The failure of Care.data has been largely blamed on a poor communication strategy, but Paul Cooper says it is equally about people’s rationale about what is acceptable when sharing personal data
The modern day consumer understands that information is power. Facebook, the world’s biggest social networking site, experienced a backlash over the way it allowed affiliate companies to access its members’ details, while Google has seen public trust across Europe fall following a series of recent data breaches.
‘No one discloses sensitive information in a medium over which they have no control’
New technologies are driving the shift towards greater transparency about how consumer information is used. And organisations governing public data come under extensive scrutiny, especially within the sensitive field of healthcare.
As we know, sharing patient information across the NHS is not straightforward. One of the main barriers to success for largescale projects aiming to join up healthcare data is getting the modern day patient on board. The summary care record, HealthSpace and Care.data are prime examples.
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Patients frequently ask “why isn’t information shared between my providers of care?” or “why am I repeatedly asked the same questions?” But in the same breath, patients express concerns about national systems storing and accessing their medical information.
‘There’s a threshold which customers feel comfortable disclosing sensitive information without sufficient control or trust’
Therein lies a common problem associated with digitising healthcare: patients already expect information to be shared, but upon learning that it is not, they become anxious about the use of national databases for such purposes.
So what is the cognitive rationale behind these attitudes towards patient information, which has led, in part, to the delay of the Care.data scheme?
Control and sensitivity
A patient’s willingness to disclose information is about the sensitivity and perceived control or trust in the system in which the information is stored.
Social media tools such as Twitter and blogs are systems that are typically low in sensitivity and low in control; these are wide open and have little or no control over who reads the published content.
‘We have patients wanting a joined up health service, yet they are concerned about the NHS divulging their data’
No one discloses sensitive information in a medium over which they have no control. For example, you would not have a consultation with your doctor using Twitter.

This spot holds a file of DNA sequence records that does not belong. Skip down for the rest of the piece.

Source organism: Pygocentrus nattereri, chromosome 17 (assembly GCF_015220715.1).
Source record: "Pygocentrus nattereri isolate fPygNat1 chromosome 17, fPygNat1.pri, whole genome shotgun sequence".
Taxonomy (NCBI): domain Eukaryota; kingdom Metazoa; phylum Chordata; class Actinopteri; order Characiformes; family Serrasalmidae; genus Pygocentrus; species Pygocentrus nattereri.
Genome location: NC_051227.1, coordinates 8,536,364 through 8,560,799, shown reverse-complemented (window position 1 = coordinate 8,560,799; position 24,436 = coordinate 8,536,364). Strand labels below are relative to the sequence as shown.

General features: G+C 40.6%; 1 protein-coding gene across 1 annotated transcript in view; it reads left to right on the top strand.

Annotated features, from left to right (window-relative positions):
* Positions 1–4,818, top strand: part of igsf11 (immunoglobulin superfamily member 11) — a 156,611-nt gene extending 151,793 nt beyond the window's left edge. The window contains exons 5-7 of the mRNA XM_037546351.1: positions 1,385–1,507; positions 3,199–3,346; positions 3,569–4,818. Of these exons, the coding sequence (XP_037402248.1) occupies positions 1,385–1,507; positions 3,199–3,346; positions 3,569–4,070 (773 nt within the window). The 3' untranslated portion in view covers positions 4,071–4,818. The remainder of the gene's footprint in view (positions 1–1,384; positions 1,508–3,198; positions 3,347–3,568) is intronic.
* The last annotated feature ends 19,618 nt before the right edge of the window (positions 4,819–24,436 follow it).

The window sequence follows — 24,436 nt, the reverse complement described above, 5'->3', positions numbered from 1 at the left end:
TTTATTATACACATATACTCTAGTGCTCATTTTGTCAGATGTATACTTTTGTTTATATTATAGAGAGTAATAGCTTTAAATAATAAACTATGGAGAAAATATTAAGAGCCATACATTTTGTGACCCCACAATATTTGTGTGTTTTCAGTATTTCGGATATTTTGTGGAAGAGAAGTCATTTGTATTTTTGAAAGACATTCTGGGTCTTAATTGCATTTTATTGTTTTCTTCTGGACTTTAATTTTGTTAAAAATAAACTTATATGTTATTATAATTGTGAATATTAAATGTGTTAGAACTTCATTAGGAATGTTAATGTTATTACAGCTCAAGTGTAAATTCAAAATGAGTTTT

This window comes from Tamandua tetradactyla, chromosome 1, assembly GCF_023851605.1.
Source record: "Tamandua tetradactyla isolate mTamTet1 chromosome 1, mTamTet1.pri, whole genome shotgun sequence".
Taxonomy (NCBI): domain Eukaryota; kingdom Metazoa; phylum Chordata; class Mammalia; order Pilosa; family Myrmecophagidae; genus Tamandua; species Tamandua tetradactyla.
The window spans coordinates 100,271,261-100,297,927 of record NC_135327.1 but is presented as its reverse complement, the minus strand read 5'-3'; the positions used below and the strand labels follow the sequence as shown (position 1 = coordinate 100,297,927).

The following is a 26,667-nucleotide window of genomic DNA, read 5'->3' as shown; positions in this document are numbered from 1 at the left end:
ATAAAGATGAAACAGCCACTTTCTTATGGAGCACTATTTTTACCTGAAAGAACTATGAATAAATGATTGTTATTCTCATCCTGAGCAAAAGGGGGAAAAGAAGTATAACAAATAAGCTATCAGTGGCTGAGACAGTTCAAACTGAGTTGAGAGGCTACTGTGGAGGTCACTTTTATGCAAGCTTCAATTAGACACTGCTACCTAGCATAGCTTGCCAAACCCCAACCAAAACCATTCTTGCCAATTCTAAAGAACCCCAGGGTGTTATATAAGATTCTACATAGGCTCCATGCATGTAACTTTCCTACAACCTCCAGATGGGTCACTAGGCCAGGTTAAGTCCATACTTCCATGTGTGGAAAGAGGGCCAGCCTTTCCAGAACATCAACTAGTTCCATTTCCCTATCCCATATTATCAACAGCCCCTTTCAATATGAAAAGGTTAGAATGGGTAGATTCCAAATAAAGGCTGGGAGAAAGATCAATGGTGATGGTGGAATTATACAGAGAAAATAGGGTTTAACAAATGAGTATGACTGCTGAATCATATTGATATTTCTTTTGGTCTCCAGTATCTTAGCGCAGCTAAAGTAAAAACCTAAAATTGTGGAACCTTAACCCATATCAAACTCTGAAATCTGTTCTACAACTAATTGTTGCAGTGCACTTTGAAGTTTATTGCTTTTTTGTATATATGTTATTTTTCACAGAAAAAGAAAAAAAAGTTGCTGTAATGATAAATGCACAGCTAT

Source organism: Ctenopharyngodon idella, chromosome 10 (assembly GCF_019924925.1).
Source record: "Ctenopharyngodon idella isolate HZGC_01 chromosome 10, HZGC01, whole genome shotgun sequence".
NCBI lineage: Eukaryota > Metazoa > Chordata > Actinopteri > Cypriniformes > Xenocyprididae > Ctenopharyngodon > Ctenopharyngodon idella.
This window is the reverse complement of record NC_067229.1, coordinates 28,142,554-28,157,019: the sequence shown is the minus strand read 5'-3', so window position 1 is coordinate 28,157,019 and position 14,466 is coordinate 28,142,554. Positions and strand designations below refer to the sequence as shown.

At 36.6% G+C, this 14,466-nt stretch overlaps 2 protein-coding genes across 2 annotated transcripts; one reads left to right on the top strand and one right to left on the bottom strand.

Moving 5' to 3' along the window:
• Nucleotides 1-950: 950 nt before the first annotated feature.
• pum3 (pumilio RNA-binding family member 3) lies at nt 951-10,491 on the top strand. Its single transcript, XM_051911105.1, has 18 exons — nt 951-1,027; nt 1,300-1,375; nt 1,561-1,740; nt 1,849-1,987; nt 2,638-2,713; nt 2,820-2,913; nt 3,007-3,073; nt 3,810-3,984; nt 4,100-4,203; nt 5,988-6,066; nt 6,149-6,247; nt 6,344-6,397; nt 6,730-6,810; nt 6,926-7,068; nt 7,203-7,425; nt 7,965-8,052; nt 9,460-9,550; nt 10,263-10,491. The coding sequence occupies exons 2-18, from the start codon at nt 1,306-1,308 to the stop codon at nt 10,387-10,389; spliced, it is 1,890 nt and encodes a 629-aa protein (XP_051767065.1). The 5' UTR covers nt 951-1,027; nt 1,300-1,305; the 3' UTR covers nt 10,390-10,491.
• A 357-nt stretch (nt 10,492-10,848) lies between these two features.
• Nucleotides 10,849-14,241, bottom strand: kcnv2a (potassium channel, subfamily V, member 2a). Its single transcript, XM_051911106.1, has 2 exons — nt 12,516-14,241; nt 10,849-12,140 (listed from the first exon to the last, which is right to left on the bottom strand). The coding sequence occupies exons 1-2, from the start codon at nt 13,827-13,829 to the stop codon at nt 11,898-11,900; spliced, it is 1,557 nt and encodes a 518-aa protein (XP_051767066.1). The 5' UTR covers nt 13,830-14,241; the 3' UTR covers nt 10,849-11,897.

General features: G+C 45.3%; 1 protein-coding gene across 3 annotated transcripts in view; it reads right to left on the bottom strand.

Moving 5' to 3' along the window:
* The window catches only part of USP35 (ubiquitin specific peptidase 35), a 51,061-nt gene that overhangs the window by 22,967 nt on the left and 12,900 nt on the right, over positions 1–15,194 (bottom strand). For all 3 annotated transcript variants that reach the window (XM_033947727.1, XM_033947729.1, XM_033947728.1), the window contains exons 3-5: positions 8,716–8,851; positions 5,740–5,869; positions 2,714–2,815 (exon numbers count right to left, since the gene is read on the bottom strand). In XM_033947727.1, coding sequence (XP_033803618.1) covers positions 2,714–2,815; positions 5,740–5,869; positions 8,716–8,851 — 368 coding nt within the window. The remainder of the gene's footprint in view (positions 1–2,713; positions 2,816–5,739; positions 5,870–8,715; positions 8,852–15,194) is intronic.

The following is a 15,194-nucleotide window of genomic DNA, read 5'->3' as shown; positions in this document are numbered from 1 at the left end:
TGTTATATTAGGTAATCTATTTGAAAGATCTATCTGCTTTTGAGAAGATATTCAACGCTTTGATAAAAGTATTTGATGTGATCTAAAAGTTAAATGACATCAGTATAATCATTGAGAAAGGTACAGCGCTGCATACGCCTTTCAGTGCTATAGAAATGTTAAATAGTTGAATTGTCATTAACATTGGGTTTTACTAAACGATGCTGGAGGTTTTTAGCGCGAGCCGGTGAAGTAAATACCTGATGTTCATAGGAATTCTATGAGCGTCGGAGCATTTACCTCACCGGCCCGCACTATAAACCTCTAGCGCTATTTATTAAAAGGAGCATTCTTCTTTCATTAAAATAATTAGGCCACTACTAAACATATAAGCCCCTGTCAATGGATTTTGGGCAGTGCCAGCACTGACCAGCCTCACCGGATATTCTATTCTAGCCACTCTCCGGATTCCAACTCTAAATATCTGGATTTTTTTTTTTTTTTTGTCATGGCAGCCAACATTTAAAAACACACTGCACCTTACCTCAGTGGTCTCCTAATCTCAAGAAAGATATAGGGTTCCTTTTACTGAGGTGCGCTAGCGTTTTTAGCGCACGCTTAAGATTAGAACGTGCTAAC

On the other end of the spectrum, we have systems that are high in sensitivity and high in control or trust, including online banking, self-assessment tax returns and discussing medical issues with your GP. These examples include highly sensitive or valuable information, and we are only prepared to share it with a system or person that we control or trust.
Software used for everyday activities generally has low to medium levels of sensitivity. Such systems are trusted or have some degree of control over disclosure to unauthorised third parties.
These include Google learning information from search histories; supermarkets monitoring shopping habits through loyalty cards; or mobile apps accessing information via social media circles such as work, friends and special interests.
The acceptability horizon
There is a threshold for which consumers will feel comfortable disclosing sensitive information without sufficient control or trust: an acceptability horizon.
Below the horizon is using Twitter or discussing a medical condition with a GP, both of which are tolerated in society. However, systems that are introduced above the line are treated with nervousness and suspicion.
‘Patients would store their data somewhere they could control it and which they trust’
The problem facing NHS England is that the summary care record and Care.data are both way above the horizon; both contain sensitive information and patients do not have control over its use or disclosure, despite Care.data being anonymised.
So, referring back to the “common problem”, we have patients wanting a joined up health service, yet they are concerned about the NHS divulging their data. How do we solve this problem?
The ‘acceptability horizon’: how patients perceive data security
Giving back control
It is really very simple. The answer is to transfer responsibility for the electronic patient record from the NHS to patients. This would mean patients would own and control their own health records, granting access to their carers as required. It truly becomes their data, not that of the NHS.
Practically speaking, patients would store their data somewhere they could control it and which they trust – possibly a trusted “cloud health record” which allows data to be accessed simply and securely through mobile apps.
This approach would address the conflict in patient expectations, while bringing the system below the acceptability horizon necessary to succeed.
Paul Cooper is head of research at IMS MAXIMS